Bravestation’s brave new world

The emerging Toronto trio talk about the benefits of recording your album in an AirBnb.

October 23, 2015

There’s no simple formula for turning your band into a success. If there was, everyone would do it. You need to have great songs. A coherent image. You need “a story,” a nebulous, industry-insider term that is essentially meaningless. You need to get put on the right shows. Your music needs to reach that one set of ears, the guy who knows a guy. And even if you have all those things, you still need luck. The exact right set of circumstances aligning all at once like a planetary eclipse. Some bands achieve commercial triumph while only really nailing one, or even none, of these factors. Some manage to do everything right and still toil in obscurity for years, never more than a slight blip on the pop culture radar. Add all these things up, and your chances at legitimate music industry success are essentially the same as winning the lottery.

Yet it’s also often said that the harder you work, the luckier you get, and for almost 10 years now, Toronto’s Bravestation have been building themselves up piece by piece, releasing music, playing showcases, networking, and putting themselves in a position to succeed. All they needed was that spark, the tipping point where that first domino starts to fall. For brothers Derek (guitar) and Devin Wilson (bass/vocals), along with drummer Jeremy Rossetti, who all grew up in a riverside Eastern Ontario enclave far from the lights of the big city, it’s starting to feel like that moment has finally arrived.

Since signing with indie label Culvert Music last year, the band has released a new EP, V, along with a single, “Actors,” that they are hoping will bring them some much-needed exposure. We talked with Derek and Devin about this crucial moment, how they got there, and where they’re hoping to go from here. (Also, the similarities and differences between playing in a band and playing on a successful rec-league hockey team.)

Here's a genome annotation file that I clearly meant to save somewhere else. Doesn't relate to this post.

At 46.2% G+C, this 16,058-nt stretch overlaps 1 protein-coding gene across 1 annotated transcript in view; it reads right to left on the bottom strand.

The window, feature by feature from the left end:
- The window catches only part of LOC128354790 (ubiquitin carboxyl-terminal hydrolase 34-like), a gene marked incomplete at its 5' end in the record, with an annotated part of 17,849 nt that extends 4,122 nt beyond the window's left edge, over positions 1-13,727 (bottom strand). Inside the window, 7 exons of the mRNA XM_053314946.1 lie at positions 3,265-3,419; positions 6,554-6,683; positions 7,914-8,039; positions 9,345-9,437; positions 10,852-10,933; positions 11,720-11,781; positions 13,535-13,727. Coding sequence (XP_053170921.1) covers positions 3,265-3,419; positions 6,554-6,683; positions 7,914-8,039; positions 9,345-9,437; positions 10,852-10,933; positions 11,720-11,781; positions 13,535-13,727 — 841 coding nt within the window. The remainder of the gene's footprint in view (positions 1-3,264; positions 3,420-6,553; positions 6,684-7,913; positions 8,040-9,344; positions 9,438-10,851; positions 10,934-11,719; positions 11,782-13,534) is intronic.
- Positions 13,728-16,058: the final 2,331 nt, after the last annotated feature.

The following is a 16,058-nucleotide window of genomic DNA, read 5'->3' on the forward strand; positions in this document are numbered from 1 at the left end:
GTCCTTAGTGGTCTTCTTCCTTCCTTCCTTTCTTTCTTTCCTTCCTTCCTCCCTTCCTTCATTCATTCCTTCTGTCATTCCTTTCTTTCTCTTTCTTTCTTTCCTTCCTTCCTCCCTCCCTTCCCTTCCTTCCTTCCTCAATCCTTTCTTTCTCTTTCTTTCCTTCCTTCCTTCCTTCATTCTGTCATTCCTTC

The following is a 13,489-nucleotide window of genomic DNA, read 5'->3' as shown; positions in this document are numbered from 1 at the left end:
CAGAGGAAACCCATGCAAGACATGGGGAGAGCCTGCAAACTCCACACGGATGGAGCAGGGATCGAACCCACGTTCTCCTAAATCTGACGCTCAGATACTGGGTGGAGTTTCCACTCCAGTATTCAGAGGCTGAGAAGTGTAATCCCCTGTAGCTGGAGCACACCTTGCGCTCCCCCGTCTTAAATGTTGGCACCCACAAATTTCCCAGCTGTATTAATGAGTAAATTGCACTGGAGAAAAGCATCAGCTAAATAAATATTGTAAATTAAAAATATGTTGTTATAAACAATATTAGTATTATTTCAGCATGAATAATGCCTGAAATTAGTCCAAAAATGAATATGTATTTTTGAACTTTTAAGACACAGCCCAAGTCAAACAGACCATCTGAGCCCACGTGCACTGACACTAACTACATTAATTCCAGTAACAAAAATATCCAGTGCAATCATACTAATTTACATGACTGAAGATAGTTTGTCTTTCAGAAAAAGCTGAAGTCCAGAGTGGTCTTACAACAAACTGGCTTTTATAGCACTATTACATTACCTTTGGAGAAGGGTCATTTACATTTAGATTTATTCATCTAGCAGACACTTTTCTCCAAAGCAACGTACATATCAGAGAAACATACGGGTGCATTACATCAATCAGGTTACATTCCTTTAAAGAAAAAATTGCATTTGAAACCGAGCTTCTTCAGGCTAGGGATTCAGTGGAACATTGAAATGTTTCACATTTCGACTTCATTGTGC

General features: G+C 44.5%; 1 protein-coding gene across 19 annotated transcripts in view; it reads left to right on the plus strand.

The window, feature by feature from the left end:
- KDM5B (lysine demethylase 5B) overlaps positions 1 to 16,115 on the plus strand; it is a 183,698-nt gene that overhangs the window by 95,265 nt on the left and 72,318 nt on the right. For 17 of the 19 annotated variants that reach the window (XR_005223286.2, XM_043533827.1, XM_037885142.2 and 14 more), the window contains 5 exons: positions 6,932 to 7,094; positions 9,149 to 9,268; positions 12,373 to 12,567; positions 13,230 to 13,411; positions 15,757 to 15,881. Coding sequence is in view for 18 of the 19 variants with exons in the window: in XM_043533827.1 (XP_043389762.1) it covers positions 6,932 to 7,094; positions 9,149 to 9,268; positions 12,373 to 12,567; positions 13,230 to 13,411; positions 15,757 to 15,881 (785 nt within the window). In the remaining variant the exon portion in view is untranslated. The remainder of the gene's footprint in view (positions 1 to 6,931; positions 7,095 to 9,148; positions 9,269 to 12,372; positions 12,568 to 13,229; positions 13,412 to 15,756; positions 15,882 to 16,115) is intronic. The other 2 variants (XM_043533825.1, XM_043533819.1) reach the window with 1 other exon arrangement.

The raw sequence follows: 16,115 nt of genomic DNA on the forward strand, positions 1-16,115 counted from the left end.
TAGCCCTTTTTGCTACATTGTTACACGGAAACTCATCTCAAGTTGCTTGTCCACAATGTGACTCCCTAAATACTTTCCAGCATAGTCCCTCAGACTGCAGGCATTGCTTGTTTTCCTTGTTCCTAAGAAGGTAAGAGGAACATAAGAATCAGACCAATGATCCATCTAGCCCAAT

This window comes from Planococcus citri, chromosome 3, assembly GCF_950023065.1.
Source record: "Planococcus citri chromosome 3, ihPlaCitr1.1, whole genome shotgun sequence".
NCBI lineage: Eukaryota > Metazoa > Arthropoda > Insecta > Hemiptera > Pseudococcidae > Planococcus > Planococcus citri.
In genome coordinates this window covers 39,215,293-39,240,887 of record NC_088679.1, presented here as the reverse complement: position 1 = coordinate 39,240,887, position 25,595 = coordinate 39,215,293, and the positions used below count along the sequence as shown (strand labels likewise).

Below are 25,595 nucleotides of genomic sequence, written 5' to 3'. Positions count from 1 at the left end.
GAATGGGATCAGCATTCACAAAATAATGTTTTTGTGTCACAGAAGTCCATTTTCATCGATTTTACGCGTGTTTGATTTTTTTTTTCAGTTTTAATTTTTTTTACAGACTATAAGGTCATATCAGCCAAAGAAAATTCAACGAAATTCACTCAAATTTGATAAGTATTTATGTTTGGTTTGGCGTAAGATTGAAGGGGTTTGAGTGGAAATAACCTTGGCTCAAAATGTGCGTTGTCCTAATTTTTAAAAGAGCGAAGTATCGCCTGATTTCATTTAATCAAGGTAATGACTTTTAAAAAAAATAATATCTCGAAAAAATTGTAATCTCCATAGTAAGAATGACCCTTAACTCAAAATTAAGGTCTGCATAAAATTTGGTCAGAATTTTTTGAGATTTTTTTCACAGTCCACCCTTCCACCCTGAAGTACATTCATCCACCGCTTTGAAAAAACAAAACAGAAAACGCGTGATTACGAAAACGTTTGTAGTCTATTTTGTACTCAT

AUX: You just released this new EP, you’ve got a single out, it’s getting some traction. How’s it going?

DEVIN: Things are good. Definitely feels like things are starting to actually happen, which is nice. The Indie88 add has probably been our staple moment this year.

DEREK: It’s been a lead up to that though, you have to look at why it all happened in building our team over the last year, it’s been just over a year now since the label came on board. Getting a full time manager was huge.

AUX: The impression that I got leading up to this EP was that you were on a bit of a hiatus. Was there a sense at all that this was your last shot at making this thing work?

DEVIN: I think the hiatus was really due to lack of resources—we didn’t really have the time or money to create anything that we could be proud of. Getting Culvert, the label, on board definitely put some wind behind our backs again, and gave us the resources and a reason to just pound something out.

AUX: How did the whole Culvert connection come together?

DEREK: The last EP we self-financed and recorded, I guess it was IV, we played a showcase called Steam Whistle Unsigned that holds a regular showcase for artists on the come up. And the label manager there was looking at the most recent billing, we were the headlining act on the poster, and he listened to the song “All We Have Is Us” and they got in touch shortly thereafter. It was pretty exciting for us because it was the first time we had ever had an offer on the table and it was pretty reinvigorating and definitely motivated us to start taking music seriously again and pushing ourselves to create. We’re still having fun with it but when there’s people putting their energy and resources behind you, it definitely motivates you to work a little harder.

AUX: What was the recording process like for this EP? Where did you go, what was the mood like?

DEVIN: The recording process was a lot of fun. Initially we had demos and sketches that we had done by ourselves…

DEREK: At Charleston Lake.

DEVIN: At Charleston Lake, that is where we developed at least three of them. And from there we rented an AirBnb for a week.

DEREK: In Bloordale Village in Toronto.

DEVIN: And that was probably the most fun I’ve ever had recording with our band. We had friends coming over, we did it very loosely, recording guitar parts with the speakers playing, that would bleed (into the tracks). We weren’t thinking that we would use any of it but we actually ended up using a lot of the recording from the AirBnb. Definitely the songs were shaped mostly there.

DEREK: We titled those sessions The Ping Pong Sessions because there was a ping pong table that overlooked where we were recording. It was pretty cool, we were just at the time developing a relationship with the label guys, they’d drop by and play ping pong with us, we’d have friends come by. It helps to relieve the tension, and you don’t have to focus solely on recording.

AUX: That stressful vibe can kind of infect everything and makes it difficult to do what you have to do.